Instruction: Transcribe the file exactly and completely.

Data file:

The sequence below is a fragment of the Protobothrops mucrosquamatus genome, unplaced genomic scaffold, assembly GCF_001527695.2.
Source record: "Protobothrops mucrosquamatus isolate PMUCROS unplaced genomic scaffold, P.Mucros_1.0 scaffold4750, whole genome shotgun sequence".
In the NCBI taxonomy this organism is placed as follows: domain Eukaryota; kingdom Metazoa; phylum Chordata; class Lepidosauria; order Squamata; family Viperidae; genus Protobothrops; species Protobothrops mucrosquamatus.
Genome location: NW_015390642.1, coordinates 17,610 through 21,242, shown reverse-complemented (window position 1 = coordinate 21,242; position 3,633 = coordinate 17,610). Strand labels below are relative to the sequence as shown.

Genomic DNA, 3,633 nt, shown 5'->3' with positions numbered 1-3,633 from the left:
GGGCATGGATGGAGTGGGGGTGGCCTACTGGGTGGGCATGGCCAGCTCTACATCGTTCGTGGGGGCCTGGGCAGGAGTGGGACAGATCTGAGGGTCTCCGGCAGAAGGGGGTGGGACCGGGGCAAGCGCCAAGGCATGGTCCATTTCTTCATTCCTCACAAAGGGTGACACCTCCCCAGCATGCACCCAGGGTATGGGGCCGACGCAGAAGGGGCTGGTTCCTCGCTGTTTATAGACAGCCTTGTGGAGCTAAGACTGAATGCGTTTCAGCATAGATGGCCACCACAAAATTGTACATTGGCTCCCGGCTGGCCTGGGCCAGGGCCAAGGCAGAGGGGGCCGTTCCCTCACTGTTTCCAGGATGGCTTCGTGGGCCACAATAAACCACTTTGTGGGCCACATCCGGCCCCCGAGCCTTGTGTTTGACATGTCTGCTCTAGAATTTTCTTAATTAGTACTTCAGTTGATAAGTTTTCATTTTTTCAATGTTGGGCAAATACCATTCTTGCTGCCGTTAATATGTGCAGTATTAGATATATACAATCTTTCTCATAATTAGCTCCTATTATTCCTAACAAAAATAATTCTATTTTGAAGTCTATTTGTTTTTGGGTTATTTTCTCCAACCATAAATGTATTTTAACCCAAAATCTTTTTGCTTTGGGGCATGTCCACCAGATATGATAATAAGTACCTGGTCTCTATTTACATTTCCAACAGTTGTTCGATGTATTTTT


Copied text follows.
The sequence below is a fragment of the Protobothrops mucrosquamatus genome, unplaced genomic scaffold, assembly GCF_001527695.2.
Source record: "Protobothrops mucrosquamatus isolate PMUCROS unplaced genomic scaffold, P.Mucros_1.0 scaffold4750, whole genome shotgun sequence".
In the NCBI taxonomy this organism is placed as follows: domain Eukaryota; kingdom Metazoa; phylum Chordata; class Lepidosauria; order Squamata; family Viperidae; genus Protobothrops; species Protobothrops mucrosquamatus.
Genome location: NW_015390642.1, coordinates 17,610 through 21,242, shown reverse-complemented (window position 1 = coordinate 21,242; position 3,633 = coordinate 17,610). Strand labels below are relative to the sequence as shown.

Genomic DNA, 3,633 nt, shown 5'->3' with positions numbered 1-3,633 from the left:
GGGCATGGATGGAGTGGGGGTGGCCTACTGGGTGGGCATGGCCAGCTCTACATCGTTCGTGGGGGCCTGGGCAGGAGTGGGACAGATCTGAGGGTCTCCGGCAGAAGGGGGTGGGACCGGGGCAAGCGCCAAGGCATGGTCCATTTCTTCATTCCTCACAAAGGGTGACACCTCCCCAGCATGCACCCAGGGTATGGGGCCGACGCAGAAGGGGCTGGTTCCTCGCTGTTTATAGACAGCCTTGTGGAGCTAAGACTGAATGCGTTTCAGCATAGATGGCCACCACAAAATTGTACATTGGCTCCCGGCTGGCCTGGGCCAGGGCCAAGGCAGAGGGGGCCGTTCCCTCACTGTTTCCAGGATGGCTTCGTGGGCCACAATAAACCACTTTGTGGGCCACATCCGGCCCCCGAGCCTTGTGTTTGACATGTCTGCTCTAGAATTTTCTTAATTAGTACTTCAGTTGATAAGTTTTCATTTTTTCAATGTTGGGCAAATACCATTCTTGCTGCCGTTAATATGTGCAGTATTAGATATATACAATCTTTCTCATAATTAGCTCCTATTATTCCTAACAAAAATAATTCTATTTTGAAGTCTATTTGTTTTTGGGTTATTTTCTCCAACCATAAATGTATTTTAACCCAAAATCTTTTTGCTTTGGGGCATGTCCACCAGATATGATAATAAGTACCTGGTCTCTATTTACATTTCCAACAGTTGTTCGATGTATTTTT